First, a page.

The article talks about using the GPU memory for both OpenGL and OpenCL:
glBufferData(GL_ARRAY_BUFFER, 400, NULL, GL_STATIC_DRAW);
vbo_buff = clCreateFromGLBuffer(ctx, CL_MEM_WRITE_ONLY, 2, &err);
It's important to see why the third argument of glBufferData is set to NULL. This states that the host won't transfer data to the VBO. That is, the VBO is configured to hold 400 bytes, but this memory won't be allocated on the host. Instead, the 400 bytes will be allocated on the GPU and the kernel will initialize the VBO data by accessing the write-only buffer object, vbo_buff.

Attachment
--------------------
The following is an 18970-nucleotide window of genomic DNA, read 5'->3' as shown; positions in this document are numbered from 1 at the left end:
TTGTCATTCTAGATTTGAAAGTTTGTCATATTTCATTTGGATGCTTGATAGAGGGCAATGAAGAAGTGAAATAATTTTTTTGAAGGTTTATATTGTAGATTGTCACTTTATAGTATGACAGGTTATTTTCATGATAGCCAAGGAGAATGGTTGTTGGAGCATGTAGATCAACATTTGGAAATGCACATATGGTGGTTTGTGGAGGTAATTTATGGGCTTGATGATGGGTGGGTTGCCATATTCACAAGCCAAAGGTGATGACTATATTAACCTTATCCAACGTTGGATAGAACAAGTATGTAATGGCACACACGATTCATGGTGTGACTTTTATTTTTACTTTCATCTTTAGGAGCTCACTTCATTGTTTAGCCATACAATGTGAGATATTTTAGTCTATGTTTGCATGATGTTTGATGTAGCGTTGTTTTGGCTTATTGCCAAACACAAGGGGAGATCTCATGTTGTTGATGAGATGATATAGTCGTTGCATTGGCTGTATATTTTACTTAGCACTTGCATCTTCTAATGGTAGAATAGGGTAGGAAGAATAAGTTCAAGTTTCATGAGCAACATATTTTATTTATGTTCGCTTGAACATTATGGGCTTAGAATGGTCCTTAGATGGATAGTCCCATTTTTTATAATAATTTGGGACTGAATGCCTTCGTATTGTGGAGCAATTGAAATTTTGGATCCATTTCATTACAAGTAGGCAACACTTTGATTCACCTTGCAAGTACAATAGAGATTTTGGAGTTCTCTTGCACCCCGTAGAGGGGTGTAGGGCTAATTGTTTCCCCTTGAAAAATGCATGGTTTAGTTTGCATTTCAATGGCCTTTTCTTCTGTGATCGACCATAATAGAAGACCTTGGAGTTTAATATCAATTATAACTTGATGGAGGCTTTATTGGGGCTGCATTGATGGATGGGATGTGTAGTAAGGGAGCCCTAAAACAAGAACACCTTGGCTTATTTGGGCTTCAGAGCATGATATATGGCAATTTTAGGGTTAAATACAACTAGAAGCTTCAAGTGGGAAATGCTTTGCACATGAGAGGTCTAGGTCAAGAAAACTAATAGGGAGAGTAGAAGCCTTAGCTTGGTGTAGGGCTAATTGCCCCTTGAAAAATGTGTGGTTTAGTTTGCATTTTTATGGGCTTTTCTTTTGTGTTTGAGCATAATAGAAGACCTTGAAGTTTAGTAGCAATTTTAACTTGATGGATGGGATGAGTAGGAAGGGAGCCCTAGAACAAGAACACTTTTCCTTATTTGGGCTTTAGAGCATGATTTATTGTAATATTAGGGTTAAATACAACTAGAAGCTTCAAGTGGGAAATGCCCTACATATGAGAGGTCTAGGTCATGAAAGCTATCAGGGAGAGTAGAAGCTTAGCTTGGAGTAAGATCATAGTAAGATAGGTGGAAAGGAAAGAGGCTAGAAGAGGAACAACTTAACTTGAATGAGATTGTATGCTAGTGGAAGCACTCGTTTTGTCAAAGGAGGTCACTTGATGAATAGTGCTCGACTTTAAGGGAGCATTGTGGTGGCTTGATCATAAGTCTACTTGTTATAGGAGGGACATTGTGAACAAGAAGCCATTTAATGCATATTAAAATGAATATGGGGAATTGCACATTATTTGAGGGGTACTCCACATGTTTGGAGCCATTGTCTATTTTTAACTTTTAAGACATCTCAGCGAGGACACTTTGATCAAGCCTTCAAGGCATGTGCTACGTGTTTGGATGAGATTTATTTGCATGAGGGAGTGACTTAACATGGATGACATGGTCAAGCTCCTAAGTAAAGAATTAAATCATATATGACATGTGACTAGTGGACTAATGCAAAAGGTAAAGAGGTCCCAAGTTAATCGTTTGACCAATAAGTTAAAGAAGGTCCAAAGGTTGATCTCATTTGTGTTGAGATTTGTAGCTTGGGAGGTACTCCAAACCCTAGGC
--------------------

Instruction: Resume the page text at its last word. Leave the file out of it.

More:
The application will create and fill the buffer once, at which point data transfer between the CPU/main memory and the GPU/GPU memory takes place. After that, OpenGL and OpenCL work in tandem on their local memory, in which they share their data. You eliminate further data transfers, and you gain using faster GPU memory and the GPU's (parallel) processing power.